For the record, Los Angeles is considered an NFL territory unto itself despite not having a team.
So what about reports that Jon Bon Jovi would be the face of a group backed by Maple Leafs Sports and Entertainment? MLSE also owns the Toronto Maple Leafs and Toronto Raptors.
The NFL considers a team's home territory to be not only the city where it's located, but also the 75-mile radius from "the exterior corporate limits" of that city.
Toronto is about 60 miles away as the crow flies. Given that, the reported Bon Jovi/MLSE group would meet the NFL's cross-ownership criteria if it put forth a bid.
Could a publicly held corporation like the one that owns the Green Bay Packers buy the Bills?
No. Such ownership arrangements no longer are allowed in the NFL aside from the Packers, who were grandfathered.
Why does the NFL have such an aversion to owners having gambling interests? Other leagues don't.
The Maloof family owned several casinos when the NBA let it purchase the Sacramento Kings. Cleveland Cavaliers owner Dan Gilbert operates casinos in Ohio in Michigan.
When the ITT conglomerate owned half of the New York Knicks and New York Rangers in the 1990s, it also owned Caesars Palace.
But the NFL maintains a higher standard than other sports leagues. So much so that the NFL refused to let Las Vegas launch its "What Happens in Vegas Stays in Vegas" ad campaign during the 2003 Super Bowl.
The NFL has been vigilant in distancing itself from gambling associations. It even has policies against businesses that deal with such non-football wagers as lotteries or horse races.
The league considers gambling a sinister force that can corrupt the game's integrity. The NFL was a fierce opponent when New Jersey voted on legalized sports betting in 2011.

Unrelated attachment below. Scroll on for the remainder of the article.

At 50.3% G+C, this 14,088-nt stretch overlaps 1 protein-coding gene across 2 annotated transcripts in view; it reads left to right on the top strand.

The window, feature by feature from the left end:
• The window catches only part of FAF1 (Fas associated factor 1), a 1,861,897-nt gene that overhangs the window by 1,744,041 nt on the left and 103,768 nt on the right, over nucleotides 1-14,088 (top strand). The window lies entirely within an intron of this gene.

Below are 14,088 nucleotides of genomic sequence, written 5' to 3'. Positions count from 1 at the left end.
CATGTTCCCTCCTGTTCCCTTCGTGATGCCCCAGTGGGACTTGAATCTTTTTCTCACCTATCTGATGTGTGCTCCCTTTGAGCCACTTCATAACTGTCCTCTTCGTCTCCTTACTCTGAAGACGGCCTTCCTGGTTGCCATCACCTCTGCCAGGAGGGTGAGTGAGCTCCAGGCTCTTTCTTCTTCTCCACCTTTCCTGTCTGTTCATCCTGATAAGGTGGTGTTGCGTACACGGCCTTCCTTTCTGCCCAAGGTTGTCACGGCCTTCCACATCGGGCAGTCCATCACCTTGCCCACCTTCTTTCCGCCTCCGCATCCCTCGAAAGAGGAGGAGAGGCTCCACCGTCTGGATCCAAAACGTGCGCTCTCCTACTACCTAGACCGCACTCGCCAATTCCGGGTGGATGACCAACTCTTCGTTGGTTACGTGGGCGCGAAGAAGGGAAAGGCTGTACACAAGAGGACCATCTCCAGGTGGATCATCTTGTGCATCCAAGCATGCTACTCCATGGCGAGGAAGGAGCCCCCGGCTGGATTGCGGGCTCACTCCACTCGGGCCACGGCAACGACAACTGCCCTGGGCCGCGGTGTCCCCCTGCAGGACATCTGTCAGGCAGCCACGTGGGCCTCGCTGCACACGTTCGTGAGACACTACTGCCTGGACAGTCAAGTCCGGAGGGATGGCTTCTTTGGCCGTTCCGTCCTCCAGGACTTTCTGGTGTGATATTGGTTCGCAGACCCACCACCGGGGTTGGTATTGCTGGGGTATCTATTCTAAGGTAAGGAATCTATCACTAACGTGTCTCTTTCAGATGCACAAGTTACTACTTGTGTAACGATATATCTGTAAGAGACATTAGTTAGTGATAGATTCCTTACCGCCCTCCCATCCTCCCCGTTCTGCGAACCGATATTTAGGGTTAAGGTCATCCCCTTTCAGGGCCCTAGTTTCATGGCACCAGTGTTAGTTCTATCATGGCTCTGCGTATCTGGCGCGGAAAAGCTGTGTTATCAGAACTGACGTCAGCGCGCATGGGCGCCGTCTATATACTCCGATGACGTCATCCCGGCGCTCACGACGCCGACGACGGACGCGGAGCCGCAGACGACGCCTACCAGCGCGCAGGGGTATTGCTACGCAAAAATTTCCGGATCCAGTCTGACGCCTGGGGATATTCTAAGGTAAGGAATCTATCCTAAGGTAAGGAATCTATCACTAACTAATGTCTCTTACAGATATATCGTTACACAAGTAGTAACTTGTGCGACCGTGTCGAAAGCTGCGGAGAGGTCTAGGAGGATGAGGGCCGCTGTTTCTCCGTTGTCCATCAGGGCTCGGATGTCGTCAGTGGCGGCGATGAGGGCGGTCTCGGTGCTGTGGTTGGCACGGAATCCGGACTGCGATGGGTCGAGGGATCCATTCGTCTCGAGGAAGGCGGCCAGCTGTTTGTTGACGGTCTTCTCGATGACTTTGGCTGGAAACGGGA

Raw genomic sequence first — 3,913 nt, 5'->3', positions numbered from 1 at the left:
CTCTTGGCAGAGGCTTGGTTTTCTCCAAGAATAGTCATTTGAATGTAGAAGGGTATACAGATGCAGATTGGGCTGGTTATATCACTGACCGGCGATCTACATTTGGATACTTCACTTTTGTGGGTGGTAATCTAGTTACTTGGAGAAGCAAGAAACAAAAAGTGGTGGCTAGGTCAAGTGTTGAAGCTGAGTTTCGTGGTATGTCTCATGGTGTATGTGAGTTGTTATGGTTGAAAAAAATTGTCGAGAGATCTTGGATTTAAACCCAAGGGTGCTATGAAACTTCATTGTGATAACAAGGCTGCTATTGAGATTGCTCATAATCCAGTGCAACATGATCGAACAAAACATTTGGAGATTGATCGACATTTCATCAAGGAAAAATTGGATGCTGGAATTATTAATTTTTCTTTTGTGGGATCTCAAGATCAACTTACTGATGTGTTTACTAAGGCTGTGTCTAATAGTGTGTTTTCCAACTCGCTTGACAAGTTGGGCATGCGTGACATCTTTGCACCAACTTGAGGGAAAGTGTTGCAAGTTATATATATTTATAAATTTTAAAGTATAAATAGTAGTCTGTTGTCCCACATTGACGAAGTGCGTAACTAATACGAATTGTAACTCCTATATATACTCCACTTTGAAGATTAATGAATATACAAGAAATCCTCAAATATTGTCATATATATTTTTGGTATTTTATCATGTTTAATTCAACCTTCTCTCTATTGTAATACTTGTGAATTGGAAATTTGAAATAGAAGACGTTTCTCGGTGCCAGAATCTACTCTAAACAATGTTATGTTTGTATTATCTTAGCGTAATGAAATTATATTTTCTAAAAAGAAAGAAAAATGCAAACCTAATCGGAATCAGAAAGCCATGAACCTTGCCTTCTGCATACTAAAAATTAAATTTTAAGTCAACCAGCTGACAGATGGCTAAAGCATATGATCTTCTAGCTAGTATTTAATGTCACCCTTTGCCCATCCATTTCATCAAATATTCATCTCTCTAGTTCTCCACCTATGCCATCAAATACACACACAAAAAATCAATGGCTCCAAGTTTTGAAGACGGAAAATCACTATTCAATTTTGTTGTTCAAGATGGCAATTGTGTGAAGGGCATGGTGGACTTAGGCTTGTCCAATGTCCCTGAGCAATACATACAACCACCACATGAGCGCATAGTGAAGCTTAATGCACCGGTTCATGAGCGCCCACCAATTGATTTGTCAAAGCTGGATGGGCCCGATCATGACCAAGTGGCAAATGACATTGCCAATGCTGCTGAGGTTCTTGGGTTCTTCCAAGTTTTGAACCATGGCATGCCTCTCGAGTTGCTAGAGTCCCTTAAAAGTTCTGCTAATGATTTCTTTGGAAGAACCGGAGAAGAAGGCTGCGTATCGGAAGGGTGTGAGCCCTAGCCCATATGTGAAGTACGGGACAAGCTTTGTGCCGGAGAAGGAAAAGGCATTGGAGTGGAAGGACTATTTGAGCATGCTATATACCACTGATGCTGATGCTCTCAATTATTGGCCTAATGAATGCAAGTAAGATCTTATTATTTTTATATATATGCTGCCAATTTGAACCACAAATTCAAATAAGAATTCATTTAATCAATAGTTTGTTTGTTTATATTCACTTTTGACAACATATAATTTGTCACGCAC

"Our fans, players, coaches, business partners all want to know that what is being presented on the field is real," NFL spokesman Brian McCarthy said at the time. "They don't want to have to wonder whether a player missed a field goal or pretended he was hurt because he was throwing the game."
How could the NFL's gambling restriction impact the Bills?
Two of the most prominent names mentioned as Bills suitors thus far partake in gambling businesses.
Donald Trump owns a piece of two Atlantic City casinos, the Trump Taj Mahal and Trump Plaza.
Jacobs' company, Delaware North, has a gambling division that bills itself as "one of the most innovative gaming and racing operators in the country, specializing in racing venues with added amenities, including video gaming machines, slot machines, table games, poker rooms, full-service restaurants, retail shops and lodging."
Delaware North's website says it operates in six states and oversees more than 6,000 video gambling machines.
What about the Rooney family owning the Pittsburgh Steelers, a horse track and a dog track at the same time?
The NFL begrudgingly allowed the Rooneys to maintain both businesses because patriarch Art Rooney Sr. and Chicago Cardinals founder Charles Bidwill Sr. had been involved with them since the 1930s.
Wilson owned and bred racehorses while he owned the Bills, entering one into the Kentucky Derby.
There was an unofficial, grandfathered quality to these arrangements.
The NFL's exceptions, however, came to an end in 2008. The Rooneys were forced to separate their football and gambling businesses, which relaxed laws had allowed them to add slot machines and casino betting.
Dan Rooney and one of his sons held onto 30 percent of the Steelers, while two of Rooney's brothers sold their shares in the team and took control of the gambling interests in New York and Florida.